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Postdoc Spotlight: Kentaro Oki examines impact of aging on muscle

From staff reports | Sep 21, 2015
Kentaro Oki.
Kentaro Oki. Photo credit: Jean Andrews/Ohio University.

In honor of National Postdoc Appreciation Week Sept. 21-25, the Office of Research Communications is spotlighting Ohio University postdoctoral fellows across campus.

Kentaro Oki is a postdoctoral fellow in the Department of Biomedical Sciences of the Heritage College of Osteopathic Medicine and the Ohio Musculoskeletal & Neurological Institute, under the direction of Brian Clark. He also works in collaboration with the Edison Biotechnology Institute, under the direction of John Kopchick.

Oki recently participated in a Q&A for the Office of Research Communications.

Please tell us about your research, scholarship or creative work.

As we age, we tend to grow weaker, and this is likely due to altered functions in neural and muscular structures. My research is aimed at understanding how aging affects neural and muscular performance as well as why such changes occur in the first place.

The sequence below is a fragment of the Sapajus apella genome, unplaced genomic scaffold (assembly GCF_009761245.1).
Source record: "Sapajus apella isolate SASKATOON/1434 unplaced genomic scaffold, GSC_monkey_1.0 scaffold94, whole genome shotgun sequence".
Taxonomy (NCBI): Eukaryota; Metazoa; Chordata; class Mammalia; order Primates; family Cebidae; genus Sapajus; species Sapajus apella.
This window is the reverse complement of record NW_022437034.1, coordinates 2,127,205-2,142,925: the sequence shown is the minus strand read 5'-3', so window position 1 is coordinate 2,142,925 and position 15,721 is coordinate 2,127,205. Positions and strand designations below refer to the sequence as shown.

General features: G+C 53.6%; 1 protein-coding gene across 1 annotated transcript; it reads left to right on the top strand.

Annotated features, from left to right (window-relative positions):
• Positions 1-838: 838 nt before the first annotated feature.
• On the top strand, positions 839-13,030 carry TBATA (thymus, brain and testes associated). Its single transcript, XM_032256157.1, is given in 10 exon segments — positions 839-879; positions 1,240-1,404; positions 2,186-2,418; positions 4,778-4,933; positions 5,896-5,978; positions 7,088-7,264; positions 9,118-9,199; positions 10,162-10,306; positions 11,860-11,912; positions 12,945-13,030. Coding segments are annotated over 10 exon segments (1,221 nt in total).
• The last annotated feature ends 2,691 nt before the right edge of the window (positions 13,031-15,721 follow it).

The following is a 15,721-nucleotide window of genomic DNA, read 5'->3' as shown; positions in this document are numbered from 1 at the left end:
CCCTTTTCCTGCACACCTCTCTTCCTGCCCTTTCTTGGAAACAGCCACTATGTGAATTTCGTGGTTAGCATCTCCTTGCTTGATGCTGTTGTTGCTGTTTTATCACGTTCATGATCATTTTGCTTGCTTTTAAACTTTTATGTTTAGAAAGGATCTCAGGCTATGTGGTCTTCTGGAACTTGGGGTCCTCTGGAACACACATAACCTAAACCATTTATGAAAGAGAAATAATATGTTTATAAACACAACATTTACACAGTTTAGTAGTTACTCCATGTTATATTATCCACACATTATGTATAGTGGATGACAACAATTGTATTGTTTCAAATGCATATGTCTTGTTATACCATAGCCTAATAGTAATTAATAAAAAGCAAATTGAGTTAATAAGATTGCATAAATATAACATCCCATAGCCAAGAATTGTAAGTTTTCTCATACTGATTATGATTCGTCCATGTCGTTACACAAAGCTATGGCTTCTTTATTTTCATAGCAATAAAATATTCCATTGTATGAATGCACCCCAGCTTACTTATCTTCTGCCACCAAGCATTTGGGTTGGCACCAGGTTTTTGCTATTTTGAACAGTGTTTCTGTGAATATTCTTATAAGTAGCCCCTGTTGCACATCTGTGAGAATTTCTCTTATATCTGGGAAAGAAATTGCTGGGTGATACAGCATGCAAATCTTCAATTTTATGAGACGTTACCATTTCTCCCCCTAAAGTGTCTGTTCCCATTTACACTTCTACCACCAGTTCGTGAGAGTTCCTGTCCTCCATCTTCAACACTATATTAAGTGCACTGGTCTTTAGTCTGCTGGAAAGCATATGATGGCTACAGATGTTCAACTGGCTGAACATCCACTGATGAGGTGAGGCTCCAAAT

How long have you been a postdoctoral fellow, and what are your primary responsibilities in your lab, program or team?

I have been a postdoctoral fellow for two years, and my primary responsibilities are to independently research, conduct the studies and publish the results targeting the primary aims listed above. I also teach a few lectures for graduate and medical students to gain competency in teaching. All activities are meant to train me for a career in research or academia.

How does your postdoc position benefit you and how will it help you in your career?

It gives me the chance to independently conduct research while also having oversight from senior advisors who fund, review and provide the space for my work. It also allows me to produce more publications, which is likely the major factor in hiring decisions for future research positions.

How do university research programs benefit from postdocs?

Ideally, our research will generate more publications that can inform others (e.g. other scientists here at the university as well as researchers at other institutions), and the work can be used towards future grant applications to further fund research at the university. In the end, the research we conduct is meant to benefit the people who fund the vast majority of our projects—the taxpayers.